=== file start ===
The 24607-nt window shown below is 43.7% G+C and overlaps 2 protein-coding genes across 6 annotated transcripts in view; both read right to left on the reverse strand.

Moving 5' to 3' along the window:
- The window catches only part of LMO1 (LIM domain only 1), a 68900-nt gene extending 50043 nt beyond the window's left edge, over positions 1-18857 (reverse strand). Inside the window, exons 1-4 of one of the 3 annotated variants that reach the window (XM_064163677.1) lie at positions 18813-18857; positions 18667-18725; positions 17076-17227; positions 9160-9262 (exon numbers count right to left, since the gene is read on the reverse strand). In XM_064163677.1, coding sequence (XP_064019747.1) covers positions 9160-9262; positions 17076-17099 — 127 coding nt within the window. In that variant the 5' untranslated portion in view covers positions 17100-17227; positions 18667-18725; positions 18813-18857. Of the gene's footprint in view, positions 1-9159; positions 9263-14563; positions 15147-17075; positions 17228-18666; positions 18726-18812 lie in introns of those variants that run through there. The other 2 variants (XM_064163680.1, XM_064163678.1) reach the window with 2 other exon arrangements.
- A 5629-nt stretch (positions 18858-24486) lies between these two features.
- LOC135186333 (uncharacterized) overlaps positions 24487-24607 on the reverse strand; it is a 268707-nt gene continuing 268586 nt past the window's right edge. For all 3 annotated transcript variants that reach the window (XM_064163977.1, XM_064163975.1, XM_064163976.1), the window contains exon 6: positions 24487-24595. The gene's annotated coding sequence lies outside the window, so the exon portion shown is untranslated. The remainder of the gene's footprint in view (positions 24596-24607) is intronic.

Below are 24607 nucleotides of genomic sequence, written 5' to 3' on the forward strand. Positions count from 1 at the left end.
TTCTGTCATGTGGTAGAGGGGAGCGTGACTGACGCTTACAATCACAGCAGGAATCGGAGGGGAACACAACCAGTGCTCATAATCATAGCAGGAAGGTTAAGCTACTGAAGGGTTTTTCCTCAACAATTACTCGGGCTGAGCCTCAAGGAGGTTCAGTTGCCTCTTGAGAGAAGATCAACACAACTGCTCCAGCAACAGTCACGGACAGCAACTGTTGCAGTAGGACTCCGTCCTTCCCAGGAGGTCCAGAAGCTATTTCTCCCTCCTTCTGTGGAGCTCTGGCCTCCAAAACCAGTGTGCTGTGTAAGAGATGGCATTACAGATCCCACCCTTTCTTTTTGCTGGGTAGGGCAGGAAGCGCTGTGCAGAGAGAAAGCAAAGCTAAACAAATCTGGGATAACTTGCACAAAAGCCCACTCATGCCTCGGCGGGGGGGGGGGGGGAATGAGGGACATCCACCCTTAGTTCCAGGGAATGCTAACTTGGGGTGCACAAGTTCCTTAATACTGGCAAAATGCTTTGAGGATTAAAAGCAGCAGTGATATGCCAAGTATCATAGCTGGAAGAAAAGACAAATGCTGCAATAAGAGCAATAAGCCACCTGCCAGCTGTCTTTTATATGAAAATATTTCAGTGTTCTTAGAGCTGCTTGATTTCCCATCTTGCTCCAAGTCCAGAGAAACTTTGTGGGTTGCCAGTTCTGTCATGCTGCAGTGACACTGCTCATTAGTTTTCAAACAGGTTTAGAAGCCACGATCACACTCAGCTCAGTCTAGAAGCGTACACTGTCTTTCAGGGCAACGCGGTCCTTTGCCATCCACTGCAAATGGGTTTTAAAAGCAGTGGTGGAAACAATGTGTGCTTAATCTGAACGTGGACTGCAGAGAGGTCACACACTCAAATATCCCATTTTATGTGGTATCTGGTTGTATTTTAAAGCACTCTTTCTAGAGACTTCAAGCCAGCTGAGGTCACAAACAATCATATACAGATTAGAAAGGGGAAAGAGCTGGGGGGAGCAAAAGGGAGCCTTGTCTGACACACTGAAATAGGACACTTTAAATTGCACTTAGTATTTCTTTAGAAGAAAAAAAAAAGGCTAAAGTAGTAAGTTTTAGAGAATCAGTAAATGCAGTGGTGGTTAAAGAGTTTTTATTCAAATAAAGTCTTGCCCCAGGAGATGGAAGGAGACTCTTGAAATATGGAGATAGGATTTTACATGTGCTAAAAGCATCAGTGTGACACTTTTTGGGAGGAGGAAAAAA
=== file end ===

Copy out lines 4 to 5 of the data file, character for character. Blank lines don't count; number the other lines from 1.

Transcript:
- A 5629-nt stretch (positions 18858-24486) lies between these two features.
- LOC135186333 (uncharacterized) overlaps positions 24487-24607 on the reverse strand; it is a 268707-nt gene continuing 268586 nt past the window's right edge. For all 3 annotated transcript variants that reach the window (XM_064163977.1, XM_064163975.1, XM_064163976.1), the window contains exon 6: positions 24487-24595. The gene's annotated coding sequence lies outside the window, so the exon portion shown is untranslated. The remainder of the gene's footprint in view (positions 24596-24607) is intronic.